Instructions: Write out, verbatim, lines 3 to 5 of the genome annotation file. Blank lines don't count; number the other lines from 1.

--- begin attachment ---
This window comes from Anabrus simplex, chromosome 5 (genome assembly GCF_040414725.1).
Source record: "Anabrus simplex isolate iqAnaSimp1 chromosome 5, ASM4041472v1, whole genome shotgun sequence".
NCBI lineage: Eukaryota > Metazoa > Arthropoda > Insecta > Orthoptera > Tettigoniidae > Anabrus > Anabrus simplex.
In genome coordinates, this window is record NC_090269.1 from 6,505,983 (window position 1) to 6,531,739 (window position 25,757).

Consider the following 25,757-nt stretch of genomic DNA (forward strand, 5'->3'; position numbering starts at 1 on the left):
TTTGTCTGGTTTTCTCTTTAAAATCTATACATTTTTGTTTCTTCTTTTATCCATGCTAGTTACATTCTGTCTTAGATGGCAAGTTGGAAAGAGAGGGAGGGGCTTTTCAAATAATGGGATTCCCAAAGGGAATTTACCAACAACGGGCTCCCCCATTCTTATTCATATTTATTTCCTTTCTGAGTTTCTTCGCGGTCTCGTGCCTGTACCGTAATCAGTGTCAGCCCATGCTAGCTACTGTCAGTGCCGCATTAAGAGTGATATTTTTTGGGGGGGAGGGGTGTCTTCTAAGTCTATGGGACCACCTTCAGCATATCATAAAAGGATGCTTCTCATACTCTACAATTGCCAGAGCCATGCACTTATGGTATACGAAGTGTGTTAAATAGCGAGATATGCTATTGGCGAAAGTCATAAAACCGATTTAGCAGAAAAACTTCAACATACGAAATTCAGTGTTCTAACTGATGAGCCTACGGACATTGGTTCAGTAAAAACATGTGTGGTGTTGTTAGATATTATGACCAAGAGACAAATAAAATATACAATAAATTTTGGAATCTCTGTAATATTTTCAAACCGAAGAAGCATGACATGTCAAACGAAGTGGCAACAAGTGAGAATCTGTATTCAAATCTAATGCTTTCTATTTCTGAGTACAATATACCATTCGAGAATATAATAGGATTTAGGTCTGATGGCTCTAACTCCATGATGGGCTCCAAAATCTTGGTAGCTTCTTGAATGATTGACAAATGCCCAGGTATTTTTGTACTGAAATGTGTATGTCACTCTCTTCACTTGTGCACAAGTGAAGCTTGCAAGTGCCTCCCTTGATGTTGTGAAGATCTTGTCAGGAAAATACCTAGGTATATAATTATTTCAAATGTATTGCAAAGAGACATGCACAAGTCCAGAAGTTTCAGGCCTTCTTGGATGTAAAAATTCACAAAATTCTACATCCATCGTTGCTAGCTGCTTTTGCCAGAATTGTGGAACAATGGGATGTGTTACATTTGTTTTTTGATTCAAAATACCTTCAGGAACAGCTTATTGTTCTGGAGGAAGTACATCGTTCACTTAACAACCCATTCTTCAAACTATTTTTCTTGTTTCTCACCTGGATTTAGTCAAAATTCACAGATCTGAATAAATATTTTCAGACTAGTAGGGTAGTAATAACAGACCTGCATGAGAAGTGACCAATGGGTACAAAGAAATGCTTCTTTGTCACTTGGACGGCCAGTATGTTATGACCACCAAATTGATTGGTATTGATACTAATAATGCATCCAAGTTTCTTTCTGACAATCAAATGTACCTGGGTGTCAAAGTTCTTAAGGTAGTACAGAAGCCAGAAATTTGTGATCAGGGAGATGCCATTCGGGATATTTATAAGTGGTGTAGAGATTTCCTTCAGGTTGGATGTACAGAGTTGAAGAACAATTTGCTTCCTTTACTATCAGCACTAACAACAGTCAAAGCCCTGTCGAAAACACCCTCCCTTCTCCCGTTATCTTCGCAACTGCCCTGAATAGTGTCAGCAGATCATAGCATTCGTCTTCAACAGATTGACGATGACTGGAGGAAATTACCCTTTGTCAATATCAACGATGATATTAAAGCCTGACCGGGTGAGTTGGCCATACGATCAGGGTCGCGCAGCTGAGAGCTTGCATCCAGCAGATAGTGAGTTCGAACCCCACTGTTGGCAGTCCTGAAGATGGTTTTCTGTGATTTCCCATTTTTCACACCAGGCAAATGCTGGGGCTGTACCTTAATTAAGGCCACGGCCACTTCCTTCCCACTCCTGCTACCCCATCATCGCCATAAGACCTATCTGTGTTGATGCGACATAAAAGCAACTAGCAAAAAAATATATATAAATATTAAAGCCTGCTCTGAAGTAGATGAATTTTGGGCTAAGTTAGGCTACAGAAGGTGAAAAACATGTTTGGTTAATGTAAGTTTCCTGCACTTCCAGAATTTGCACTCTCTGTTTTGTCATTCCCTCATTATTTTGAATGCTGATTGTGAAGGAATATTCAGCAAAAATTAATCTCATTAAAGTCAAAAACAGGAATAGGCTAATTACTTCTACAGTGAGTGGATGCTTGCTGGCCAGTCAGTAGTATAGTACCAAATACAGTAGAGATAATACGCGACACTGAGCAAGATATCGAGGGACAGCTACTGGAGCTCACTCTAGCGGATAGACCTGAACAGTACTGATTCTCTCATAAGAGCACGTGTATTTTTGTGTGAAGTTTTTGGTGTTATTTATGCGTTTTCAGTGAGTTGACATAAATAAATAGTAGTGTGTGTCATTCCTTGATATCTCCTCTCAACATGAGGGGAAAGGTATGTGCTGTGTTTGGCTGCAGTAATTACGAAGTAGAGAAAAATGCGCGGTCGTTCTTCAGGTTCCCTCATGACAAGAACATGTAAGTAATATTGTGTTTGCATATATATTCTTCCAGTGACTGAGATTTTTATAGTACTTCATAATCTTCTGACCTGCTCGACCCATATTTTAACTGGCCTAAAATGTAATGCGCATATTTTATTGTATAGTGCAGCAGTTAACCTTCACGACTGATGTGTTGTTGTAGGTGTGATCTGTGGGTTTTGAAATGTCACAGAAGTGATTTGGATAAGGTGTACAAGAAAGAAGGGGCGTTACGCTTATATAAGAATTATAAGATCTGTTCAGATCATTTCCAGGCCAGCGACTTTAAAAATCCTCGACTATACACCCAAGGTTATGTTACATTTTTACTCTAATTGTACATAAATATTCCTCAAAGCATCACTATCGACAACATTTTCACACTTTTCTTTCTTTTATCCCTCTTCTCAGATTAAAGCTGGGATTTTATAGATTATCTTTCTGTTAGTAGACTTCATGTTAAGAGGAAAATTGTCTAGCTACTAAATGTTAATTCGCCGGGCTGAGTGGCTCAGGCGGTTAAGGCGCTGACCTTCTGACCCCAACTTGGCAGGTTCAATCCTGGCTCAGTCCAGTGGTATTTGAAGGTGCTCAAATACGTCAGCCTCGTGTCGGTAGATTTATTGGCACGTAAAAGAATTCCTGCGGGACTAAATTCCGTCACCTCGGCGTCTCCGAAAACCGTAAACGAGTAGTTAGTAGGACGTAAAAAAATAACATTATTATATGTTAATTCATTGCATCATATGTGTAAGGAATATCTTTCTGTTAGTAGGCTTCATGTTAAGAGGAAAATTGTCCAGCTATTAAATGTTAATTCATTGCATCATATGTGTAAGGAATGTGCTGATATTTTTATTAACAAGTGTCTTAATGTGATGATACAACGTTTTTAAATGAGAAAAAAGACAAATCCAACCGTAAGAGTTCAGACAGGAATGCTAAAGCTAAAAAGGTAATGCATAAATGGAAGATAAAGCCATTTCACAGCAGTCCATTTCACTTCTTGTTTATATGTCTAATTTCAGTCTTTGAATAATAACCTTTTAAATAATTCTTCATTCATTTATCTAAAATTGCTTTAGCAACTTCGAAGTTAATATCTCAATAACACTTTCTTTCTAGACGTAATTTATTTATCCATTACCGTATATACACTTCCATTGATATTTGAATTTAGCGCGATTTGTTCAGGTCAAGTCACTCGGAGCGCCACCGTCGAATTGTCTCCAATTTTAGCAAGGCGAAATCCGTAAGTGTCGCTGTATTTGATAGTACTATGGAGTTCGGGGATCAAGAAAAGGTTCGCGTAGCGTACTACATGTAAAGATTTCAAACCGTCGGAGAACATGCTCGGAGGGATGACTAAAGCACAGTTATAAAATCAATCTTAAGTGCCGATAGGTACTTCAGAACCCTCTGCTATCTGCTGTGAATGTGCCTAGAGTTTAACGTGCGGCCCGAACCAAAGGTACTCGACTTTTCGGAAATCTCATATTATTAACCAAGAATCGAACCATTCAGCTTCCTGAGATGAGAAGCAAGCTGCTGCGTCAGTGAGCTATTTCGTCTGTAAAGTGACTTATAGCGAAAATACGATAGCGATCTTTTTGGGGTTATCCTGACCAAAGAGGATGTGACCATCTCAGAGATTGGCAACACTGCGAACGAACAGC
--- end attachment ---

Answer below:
NCBI lineage: Eukaryota > Metazoa > Arthropoda > Insecta > Orthoptera > Tettigoniidae > Anabrus > Anabrus simplex.
In genome coordinates, this window is record NC_090269.1 from 6,505,983 (window position 1) to 6,531,739 (window position 25,757).

Consider the following 25,757-nt stretch of genomic DNA (forward strand, 5'->3'; position numbering starts at 1 on the left):